Blood drive draws in donors
By Lance Cpl. Brendan Roethel
| | July 25, 2013
Fightertown Marines donate blood during the Marine Corps Air Station Beaufort Blood Drive collectively receiving over 80 pints of blood at the Station Chapel aboard MCAS Beaufort, July 17. With the donations over 240 lives can be saved.
Fightertown Marines donate 80 pints of blood during the Marine Corps Air Station Beaufort Blood Drive held at the Station Chapel, July17. The blood drive drew in over 80 Marines, two times more than the estimated goal for the drive.
MCAS BEAUFORT S.C. -- Marines lined up for the Marine Corps Air Station Beaufort Blood Drive held at the Station Chapel aboard Fightertown, July 17.
The blood drive held by the American Red Cross received 83 pints of blood, an amount two times larger than their goal for the drive, said Navy Cmdr. Dean Hoelz, command chaplain for MCAS Beaufort.
“For Marines it’s important to start seeing that saving lives is done not only on the battlefield, but off of it as well,” said Hoelz. “Every time we have them donate blood we don’t just stick a needle in their arms, we let them know how many lives their donation can save, and their impact on the world.”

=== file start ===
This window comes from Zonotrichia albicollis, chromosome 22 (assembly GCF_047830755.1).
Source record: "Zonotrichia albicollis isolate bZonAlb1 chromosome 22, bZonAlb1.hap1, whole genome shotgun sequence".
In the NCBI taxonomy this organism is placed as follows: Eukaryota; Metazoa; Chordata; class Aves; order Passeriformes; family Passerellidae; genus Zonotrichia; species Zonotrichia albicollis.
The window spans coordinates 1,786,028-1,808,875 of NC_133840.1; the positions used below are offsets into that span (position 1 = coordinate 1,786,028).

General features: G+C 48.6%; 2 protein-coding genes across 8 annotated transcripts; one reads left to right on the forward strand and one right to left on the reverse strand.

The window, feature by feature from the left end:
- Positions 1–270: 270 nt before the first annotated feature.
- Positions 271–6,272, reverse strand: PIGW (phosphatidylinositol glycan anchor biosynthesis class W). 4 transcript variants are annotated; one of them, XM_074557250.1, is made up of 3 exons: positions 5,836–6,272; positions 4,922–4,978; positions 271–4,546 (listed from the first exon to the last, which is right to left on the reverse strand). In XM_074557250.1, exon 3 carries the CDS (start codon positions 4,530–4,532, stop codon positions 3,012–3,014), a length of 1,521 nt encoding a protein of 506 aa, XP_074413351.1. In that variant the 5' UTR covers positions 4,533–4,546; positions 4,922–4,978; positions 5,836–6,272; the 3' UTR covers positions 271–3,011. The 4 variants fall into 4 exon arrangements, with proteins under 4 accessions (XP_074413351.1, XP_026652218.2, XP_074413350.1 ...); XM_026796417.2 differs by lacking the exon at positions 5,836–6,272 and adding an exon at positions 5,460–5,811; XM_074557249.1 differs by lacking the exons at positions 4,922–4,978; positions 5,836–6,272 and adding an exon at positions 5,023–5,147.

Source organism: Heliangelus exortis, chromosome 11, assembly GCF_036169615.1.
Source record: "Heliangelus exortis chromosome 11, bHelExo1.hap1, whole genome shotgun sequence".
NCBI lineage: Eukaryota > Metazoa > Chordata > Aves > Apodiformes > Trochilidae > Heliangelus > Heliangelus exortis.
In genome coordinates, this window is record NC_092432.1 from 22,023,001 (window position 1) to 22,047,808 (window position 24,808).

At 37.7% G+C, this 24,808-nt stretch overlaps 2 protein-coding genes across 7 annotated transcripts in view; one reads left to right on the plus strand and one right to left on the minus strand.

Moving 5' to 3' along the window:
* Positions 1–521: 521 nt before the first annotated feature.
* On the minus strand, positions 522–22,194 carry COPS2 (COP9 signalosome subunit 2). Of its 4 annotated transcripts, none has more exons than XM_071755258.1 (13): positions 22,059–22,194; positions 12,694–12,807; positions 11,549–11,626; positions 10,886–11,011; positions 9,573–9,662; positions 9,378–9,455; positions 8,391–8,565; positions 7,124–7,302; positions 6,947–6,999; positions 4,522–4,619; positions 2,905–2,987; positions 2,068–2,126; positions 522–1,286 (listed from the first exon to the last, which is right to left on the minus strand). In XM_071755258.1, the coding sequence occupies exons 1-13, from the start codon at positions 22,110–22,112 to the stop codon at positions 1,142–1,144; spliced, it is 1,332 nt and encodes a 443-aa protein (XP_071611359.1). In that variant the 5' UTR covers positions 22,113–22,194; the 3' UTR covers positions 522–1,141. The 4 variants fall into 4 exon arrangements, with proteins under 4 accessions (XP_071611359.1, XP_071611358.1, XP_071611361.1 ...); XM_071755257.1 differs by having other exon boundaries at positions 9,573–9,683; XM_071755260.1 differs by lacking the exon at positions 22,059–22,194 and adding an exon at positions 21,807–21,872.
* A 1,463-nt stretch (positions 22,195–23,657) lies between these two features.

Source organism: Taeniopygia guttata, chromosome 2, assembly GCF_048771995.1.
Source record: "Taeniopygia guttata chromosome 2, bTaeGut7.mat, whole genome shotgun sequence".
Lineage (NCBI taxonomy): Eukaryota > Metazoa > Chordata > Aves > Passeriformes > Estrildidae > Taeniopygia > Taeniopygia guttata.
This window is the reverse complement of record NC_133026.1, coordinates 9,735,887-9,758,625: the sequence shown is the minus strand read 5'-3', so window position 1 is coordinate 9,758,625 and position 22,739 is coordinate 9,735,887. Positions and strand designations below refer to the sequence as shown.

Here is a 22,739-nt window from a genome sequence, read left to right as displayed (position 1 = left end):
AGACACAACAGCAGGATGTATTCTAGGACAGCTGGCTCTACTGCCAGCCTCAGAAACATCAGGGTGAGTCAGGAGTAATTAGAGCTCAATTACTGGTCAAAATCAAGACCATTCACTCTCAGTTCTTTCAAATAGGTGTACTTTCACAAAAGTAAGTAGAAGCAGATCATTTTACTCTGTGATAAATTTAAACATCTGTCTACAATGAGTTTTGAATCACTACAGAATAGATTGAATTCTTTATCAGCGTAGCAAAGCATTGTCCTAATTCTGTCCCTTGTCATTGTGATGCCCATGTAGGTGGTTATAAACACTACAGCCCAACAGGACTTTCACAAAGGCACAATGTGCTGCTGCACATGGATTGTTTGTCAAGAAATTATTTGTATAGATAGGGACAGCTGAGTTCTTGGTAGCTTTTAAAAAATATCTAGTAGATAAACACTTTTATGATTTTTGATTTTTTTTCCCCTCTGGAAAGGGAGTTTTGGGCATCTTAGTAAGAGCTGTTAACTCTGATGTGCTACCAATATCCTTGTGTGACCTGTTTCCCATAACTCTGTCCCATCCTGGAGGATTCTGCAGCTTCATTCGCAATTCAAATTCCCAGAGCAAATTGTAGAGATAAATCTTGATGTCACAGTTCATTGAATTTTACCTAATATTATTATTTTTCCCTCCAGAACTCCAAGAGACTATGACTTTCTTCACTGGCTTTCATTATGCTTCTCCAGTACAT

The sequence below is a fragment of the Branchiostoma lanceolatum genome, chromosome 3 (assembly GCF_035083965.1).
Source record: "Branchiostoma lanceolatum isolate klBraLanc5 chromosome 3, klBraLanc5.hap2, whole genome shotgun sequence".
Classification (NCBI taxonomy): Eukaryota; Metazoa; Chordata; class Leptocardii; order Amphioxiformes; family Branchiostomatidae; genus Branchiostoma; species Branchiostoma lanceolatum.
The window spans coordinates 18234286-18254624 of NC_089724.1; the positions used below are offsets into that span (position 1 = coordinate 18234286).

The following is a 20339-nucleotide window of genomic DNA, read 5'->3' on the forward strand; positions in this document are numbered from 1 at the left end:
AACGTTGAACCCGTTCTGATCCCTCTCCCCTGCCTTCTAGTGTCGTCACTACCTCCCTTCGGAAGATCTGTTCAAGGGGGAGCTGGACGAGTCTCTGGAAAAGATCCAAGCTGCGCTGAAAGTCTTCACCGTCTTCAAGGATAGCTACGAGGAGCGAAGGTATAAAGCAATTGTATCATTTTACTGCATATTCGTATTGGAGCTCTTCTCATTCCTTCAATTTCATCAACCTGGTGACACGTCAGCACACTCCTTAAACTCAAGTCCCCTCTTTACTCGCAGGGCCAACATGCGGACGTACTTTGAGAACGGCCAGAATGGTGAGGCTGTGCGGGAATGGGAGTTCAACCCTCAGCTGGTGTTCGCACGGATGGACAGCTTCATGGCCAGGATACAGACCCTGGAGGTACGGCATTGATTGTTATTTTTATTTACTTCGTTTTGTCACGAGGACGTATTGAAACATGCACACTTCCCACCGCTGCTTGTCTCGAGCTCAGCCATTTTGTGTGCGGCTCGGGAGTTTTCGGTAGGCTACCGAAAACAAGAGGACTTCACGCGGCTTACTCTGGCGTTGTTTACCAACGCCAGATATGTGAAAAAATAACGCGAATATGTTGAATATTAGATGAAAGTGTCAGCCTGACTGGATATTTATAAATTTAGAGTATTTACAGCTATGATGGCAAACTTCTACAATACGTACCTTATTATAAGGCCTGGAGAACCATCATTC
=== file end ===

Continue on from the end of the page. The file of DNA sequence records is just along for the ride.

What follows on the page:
“It’s the easiest way to donate to people in need,” said Michele Camet, a senior account manager for the American Red Cross. “Every pint of blood saves three lives. So with the 83 pints we received, 249 lives can be saved. I can’t thank the 93 donors enough for donating to this cause.”
For some donors, the importance of donating blood hits closer to home. Nickolas Lakeshire, a native of Beaufort, would not have seen his nephew return from Afghanistan after deploying in 2010.
“My nephew was critically wounded during a patrol, but was nursed back to health after receiving blood,” said Lakeshire. “Without blood donations he wouldn’t have made it back home to see his wife and newly born daughter.
“I always remember the sacrifices he made and the large impact a few moments of someone else’s time made in his life and the lives of his family,” said Lakeshire, a retired service member. “I hope that by doing this I can do the same for someone else.”
Sitting in a chair for a few minutes doing a simple deed, can make a world of difference in the life of a complete stranger.
“Hearing the stories of so many that received blood and survived thanks to donors is a large motivator for me to help organize these events and get as many Marines down here as I can,” said Hoelz. “If you haven’t donated blood I challenge you to ask a fellow Marine why they donate and what the whole experience is like.”
For more information visit www.redcrossblood.org/.